A coalition of marijuana law reform advocates have announced the cities they have targeted for petition drives to put pro-marijuana initiatives on the ballot for 2014. Included: 11 cities and one county.
East Lansing will follow in the footsteps of its namesake, as Lansing passed a pro-marijuana ordinance via the Coalition for a Safer Lansing in 2013 using the petition process. The same man is leading the charge in this campaign: local attorney Jeffrey Hank. A second attorney running a local initiative is Bernard Jocuns from Lapeer.
The drive in Mount Pleasant is being led by Brandon McQueen, the former co-owner of a famous shuttered dispensary, Compassionate Apothecary. The court ruling in that case cast an unfavorable light on marijuana distribution centers across the state and led to the demise of hundreds of dispensaries statewide.
Two cited communities are located in Oakland County, famous for being the most restrictive and difficult county for marijuana patients to live, work and do business in. Oak Park and Hazel Park both hug the southeastern corner of Oakland County and border 8 Mile Road, the famous northern border of Detroit. Last year, neighboring community Ferndale passed a marijuana legalization measure by a comfortable margin.
A new twist on an old theme brings the marijuana law reform issue to four communities in the northern lower peninsula: tiny Onaway, Harrison, Clare, and Benzie County, which has a ballot initiative process not enjoyed by other Michigan counties. "It's great to see a county that will help to make policy for all of its communities in one shot," said Jamie Lowell of Ypsilanti's 3rd Coast Compassion Center. "Harrison and Clare have strong community support with a well-established foundation of local activists leading the charge," Lowell added.
Not to be outdone, the Upper Peninsula has a move afoot to put a question on the ballot in November in Marquette, but that effort is being launched by a group other than the coalition.
Michigan citizens have adopted pro-marijuana ordinances and state laws every time the opportunity has been afforded to them over the last ten years. The Coalition issuing the press release is responsible for 13 local victories; Grand Rapids passed a ballot proposal decriminalizing marijuana in 2012, but that was not orchestrated by the Coalition's machine. Also approved by an overwhelming margin: the 2008 Medical Marihuana Act, a statewide ballot proposal that garnered 63% of the vote.
One of those successful ballot proposals was led by Steven Sharpe. Jackson, the birthplace of the Republican Party, voted to legalize marijuana in 2013. "The voters showed up strongly just to vote for the local ballot proposal, based on our exit polling," said Sharpe. "The voter turnout was just so much higher than we expected. To get it on the ballot was exciting; winning was even more exciting."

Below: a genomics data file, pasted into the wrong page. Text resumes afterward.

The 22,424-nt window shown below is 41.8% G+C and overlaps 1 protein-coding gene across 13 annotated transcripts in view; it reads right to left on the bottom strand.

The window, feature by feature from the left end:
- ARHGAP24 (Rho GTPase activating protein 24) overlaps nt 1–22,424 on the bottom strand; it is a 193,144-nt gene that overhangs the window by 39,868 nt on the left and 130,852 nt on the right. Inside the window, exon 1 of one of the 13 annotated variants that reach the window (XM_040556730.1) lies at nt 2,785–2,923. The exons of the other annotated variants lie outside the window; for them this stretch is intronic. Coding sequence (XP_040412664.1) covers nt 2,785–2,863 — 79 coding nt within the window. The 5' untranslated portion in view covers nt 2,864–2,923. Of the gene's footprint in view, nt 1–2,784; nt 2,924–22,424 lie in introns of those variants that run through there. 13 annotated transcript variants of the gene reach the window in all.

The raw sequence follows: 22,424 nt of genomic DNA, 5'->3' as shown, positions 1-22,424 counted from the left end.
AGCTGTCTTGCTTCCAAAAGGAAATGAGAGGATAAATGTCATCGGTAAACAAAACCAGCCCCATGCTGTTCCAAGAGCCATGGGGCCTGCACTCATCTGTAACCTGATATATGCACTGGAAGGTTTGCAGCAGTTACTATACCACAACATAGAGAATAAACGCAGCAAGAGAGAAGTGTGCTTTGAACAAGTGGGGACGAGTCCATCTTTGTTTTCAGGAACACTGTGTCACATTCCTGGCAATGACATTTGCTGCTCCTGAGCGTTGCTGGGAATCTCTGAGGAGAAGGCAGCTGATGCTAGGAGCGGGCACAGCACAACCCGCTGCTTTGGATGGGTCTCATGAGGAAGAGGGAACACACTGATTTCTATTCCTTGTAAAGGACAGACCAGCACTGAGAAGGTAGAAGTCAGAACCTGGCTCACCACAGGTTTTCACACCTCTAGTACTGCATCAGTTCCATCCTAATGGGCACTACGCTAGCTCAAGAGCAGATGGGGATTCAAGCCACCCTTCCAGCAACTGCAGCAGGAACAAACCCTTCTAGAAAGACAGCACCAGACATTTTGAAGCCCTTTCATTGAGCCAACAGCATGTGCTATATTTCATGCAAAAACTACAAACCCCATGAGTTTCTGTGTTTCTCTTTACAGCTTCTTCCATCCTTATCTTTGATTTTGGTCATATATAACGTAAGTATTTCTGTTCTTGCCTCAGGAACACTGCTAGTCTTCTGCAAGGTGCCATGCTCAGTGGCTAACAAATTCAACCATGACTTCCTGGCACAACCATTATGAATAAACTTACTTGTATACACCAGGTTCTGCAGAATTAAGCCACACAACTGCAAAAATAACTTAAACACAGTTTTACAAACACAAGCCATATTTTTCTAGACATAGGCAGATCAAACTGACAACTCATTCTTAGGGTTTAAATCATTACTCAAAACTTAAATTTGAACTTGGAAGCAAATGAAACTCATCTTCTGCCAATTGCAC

The press release reads:
Michigan cannabis reform activists intend to run ballot initiatives to legalize or decriminalize small amounts of marijuana for personal use in the cities of Saginaw, Mt. Pleasant, East Lansing, Oak Park, Port Huron, Lapeer, Utica, Hazel Park, Clare, Onaway, Harrison and the County of Benzie. Some initiatives will be on the ballot in the August primary and others in the November general election this year.
This action follows on the heels of overwhelming wins for such measures at the polls in Lansing, Jackson and Ferndale in 2013. Detroit, Grand Rapids, Ypsilanti and Flint in 2012 and Kalamazoo in 2011. Marijuana use has been the equivalent of a traffic ticket in Ann Arbor since 1973.
"The State of Michigan is ripe for change," said Tim Beck, co founder of the "Safer Michigan Coalition" which provided legal, consulting and funding services for seven of the last eight local ballot initiatives wins since 2011. "It is highly likely every one of these efforts will be successful. One of our goals is to get the Legislature to support HB 4263, which has bi partisan sponsorship. The bill makes small time marijuana use the equivalent of a traffic. This is nothing radical. 17 states including New York, Ohio, Kentucky, California and Mississippi have such laws."
An EPIC/MRA poll in 2012 indicated 65% support for making small time marijuana use a civil infraction in the State of Michigan.
"Its time for law enforcement and the court system to start dealing with real crime, with real victims; not harassing consenting adults for something that should not be a crime in the first place," Beck continued. "HB 4263 should be the first step to correct this problem. We hope some day that cannabis will be regulated like tobacco and alcohol, as they now do in Colorado and Washington State."
There is a possibility other cities will be in play. "This is a grass roots effort and anything can happen in the weeks ahead," said Beck.
The "Safer Michigan Coalition" does not speak for the local leaders or conditions in the communities that are likely to be on the ballot this year. Local spokespersons are as follows:
SAGINAW: Cary Justice: 810-241-0739
MT PLEASANT: Brandon McQueen: 989-506-6737
EAST LANSING: Jeffery Hank:855-426-5529
OAK PARK: Debra Young: 734-604-2676
HAZEL PARK: Debra Young: 734-604-2676
UTICA: Mike Lumetta: 586-817-0830
CLARE: Eric Herbers: 989-339-8142
ONAWAY: Ron Langworthy: 231-833-0289
HARRISON: Richard Phillips:989-630-7920
BENZIE COUNTY: Rev. Steve Thompson: 231-882-4496